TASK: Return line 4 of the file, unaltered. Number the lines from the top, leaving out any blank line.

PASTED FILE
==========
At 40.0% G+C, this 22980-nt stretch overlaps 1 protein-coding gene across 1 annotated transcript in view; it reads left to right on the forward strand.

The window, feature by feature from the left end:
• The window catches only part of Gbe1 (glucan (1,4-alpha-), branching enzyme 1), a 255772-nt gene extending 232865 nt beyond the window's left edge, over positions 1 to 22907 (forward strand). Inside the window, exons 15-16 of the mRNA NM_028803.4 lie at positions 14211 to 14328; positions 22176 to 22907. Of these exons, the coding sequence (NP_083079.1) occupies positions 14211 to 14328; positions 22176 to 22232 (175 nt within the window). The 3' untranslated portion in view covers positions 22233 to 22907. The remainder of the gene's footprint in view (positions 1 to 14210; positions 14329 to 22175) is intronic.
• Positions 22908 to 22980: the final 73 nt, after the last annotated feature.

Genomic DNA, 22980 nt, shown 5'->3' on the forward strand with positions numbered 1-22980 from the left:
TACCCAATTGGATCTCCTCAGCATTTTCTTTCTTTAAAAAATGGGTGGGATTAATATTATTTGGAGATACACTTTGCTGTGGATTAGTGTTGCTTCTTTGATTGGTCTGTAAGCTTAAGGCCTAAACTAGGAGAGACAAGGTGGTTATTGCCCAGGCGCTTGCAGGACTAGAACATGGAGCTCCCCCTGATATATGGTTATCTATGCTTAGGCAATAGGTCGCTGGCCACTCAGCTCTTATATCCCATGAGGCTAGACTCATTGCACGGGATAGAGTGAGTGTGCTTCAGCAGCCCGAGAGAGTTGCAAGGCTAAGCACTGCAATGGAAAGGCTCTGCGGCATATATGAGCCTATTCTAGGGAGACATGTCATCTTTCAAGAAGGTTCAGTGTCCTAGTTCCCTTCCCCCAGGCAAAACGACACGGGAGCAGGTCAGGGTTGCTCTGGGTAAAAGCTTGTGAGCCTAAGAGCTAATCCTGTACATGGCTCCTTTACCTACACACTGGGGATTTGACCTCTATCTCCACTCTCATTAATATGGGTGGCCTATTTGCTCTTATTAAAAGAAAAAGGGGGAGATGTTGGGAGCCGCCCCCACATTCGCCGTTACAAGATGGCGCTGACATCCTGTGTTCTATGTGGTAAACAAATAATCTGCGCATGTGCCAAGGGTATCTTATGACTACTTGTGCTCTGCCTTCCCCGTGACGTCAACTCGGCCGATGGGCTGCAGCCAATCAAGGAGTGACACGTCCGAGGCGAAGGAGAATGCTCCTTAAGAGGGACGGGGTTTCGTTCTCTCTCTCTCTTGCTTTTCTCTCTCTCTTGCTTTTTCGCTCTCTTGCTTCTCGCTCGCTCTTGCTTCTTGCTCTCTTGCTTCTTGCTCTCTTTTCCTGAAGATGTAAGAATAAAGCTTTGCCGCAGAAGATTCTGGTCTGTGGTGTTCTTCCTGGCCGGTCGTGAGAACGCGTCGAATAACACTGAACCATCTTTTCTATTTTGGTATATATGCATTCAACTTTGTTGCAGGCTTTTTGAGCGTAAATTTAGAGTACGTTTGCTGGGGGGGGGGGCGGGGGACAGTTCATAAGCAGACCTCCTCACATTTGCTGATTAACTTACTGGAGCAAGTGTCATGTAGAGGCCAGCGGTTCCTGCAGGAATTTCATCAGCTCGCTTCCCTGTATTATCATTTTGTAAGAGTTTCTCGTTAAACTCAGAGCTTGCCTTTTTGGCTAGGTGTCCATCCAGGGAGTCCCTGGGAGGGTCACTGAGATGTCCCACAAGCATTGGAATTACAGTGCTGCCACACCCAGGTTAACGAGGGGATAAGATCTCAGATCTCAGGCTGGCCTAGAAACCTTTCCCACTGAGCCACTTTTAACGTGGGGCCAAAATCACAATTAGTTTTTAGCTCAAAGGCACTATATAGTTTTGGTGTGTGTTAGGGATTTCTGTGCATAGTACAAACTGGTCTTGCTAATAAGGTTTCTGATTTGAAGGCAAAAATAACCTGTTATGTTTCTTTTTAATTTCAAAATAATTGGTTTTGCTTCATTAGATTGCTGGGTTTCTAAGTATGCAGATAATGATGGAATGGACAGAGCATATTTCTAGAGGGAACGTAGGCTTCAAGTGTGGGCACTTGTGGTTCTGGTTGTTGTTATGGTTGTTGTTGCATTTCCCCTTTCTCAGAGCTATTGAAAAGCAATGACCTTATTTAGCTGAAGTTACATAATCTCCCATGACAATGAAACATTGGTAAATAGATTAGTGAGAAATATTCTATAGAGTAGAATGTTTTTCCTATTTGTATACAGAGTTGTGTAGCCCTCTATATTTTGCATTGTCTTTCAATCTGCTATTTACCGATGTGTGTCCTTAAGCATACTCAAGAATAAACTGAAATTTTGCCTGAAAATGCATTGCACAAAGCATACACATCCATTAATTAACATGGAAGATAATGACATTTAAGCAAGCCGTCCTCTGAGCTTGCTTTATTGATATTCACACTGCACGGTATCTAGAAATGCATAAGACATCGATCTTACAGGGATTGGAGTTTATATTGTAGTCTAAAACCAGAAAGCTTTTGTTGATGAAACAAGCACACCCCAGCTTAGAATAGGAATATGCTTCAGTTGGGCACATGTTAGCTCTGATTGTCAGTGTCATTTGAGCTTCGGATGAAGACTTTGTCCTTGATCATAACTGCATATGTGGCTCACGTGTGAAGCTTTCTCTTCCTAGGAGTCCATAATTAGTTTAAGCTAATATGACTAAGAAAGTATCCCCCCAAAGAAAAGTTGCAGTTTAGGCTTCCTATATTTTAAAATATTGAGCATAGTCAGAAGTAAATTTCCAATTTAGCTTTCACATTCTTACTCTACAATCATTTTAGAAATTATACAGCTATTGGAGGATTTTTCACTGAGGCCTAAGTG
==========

• Positions 22908 to 22980: the final 73 nt, after the last annotated feature.